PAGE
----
Cell movement in vivo is typically characterized by strong confinement and heterogeneous, three-dimensional environments. Such external constraints on cell motility are known to play important roles in many vital processes e.g. during development, differentiation, and the immune response, as well as in pathologies like cancer metastasis. Here we develop a physics-driven three-dimensional computational modeling framework that describes lamellipodium-based motion of cells in arbitrarily shaped and topographically structured surroundings. We use it to investigate the primary in vitro model scenarios currently studied experimentally: motion in vertical confinement, confinement in microchannels, as well as motion on fibers and on imposed modulations of surface topography. We find that confinement, substrate curvature and topography modulate the cell’s speed, shape and actin organization and can induce changes in the direction of motion along axes defined by the constraints. Our model serves as a benchmark to systematically explore lamellipodium-based motility and its interaction with the environment.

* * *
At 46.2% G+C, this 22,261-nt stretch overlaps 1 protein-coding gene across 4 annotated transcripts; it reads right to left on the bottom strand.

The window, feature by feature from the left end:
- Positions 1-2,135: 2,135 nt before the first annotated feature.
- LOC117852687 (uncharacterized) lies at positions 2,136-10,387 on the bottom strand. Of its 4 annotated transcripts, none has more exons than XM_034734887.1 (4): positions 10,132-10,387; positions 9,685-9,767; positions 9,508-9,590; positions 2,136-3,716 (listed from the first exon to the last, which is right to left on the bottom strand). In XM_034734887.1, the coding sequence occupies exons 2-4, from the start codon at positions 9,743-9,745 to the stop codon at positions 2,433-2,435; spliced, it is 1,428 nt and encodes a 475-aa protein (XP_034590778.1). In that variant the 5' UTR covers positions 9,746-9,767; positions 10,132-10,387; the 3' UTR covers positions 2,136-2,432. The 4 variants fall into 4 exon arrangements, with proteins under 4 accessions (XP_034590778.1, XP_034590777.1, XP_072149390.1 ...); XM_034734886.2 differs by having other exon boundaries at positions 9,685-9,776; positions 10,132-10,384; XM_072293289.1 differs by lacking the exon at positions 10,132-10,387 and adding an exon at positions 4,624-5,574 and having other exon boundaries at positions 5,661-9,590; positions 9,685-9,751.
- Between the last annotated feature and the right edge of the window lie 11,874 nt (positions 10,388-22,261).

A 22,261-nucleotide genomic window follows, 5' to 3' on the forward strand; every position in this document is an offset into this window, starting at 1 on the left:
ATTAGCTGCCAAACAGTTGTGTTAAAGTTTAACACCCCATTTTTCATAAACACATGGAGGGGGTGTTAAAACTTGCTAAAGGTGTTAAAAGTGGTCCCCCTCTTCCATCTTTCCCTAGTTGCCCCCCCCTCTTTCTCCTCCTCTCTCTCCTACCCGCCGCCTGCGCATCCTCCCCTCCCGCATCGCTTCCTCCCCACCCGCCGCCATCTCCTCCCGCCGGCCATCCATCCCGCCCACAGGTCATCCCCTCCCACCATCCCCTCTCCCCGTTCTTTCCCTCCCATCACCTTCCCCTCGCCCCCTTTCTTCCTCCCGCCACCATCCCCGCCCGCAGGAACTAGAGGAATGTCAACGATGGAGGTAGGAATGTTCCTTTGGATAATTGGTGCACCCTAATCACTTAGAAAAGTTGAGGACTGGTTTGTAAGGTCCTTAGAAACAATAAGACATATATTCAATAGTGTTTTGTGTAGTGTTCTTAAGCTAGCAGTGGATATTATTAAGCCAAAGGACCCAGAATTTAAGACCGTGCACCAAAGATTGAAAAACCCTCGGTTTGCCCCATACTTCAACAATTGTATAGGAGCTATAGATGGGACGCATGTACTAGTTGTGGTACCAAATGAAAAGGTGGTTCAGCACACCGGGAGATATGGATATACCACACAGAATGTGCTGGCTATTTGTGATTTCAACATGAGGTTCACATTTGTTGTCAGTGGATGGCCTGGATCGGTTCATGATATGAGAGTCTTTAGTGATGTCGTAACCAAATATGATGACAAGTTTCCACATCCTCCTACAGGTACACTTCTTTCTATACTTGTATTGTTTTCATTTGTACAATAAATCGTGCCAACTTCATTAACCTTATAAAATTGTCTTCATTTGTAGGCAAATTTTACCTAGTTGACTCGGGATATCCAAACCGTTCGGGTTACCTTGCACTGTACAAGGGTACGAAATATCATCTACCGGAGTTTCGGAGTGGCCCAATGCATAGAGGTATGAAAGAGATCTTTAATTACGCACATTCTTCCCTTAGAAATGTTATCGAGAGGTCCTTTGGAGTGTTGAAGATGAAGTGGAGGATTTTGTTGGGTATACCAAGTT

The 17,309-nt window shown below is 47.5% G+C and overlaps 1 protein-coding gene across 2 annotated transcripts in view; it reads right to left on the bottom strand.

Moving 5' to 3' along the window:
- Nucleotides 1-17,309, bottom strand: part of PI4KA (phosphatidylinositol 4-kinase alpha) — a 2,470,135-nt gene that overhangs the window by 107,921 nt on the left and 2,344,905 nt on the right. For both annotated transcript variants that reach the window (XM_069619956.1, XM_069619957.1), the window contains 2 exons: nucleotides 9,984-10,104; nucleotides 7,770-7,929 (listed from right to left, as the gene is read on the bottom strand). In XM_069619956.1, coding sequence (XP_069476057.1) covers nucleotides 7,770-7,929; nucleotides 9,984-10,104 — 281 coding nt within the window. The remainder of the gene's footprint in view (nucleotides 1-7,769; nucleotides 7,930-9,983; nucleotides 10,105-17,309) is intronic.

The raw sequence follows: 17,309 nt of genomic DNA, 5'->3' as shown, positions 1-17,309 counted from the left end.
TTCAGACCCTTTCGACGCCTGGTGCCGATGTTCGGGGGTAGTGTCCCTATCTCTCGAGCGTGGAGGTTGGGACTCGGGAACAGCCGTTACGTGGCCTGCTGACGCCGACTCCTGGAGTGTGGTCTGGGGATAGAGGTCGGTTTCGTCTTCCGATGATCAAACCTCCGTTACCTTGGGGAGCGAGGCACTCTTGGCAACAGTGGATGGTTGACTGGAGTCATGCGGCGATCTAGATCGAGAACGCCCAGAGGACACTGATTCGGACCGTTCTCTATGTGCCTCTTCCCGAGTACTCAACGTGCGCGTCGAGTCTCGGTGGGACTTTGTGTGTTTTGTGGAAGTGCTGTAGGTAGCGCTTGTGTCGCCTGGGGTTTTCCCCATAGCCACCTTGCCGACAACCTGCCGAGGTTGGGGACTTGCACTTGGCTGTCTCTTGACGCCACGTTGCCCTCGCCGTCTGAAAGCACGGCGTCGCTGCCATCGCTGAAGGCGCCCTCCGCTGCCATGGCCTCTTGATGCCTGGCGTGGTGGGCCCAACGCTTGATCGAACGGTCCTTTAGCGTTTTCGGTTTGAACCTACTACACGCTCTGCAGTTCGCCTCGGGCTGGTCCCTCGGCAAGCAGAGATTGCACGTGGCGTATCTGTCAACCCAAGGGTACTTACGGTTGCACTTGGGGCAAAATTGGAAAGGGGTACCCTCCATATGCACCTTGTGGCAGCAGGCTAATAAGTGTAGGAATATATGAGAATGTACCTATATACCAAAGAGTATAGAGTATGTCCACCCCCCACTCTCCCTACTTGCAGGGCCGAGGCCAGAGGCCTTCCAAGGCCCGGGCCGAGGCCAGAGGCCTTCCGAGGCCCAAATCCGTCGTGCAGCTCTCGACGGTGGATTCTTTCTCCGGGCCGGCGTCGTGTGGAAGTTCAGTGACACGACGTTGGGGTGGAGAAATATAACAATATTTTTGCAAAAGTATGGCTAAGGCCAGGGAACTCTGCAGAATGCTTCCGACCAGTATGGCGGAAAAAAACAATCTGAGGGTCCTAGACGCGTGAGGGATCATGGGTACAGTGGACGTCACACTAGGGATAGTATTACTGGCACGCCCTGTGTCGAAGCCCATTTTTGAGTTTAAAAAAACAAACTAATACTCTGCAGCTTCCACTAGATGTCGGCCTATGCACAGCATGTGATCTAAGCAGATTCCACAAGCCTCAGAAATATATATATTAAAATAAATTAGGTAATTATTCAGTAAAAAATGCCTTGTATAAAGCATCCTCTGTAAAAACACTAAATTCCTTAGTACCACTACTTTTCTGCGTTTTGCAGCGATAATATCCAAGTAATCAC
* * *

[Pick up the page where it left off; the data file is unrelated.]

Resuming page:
All Science Journal Classification (ASJC) codes
- Physics and Astronomy(all)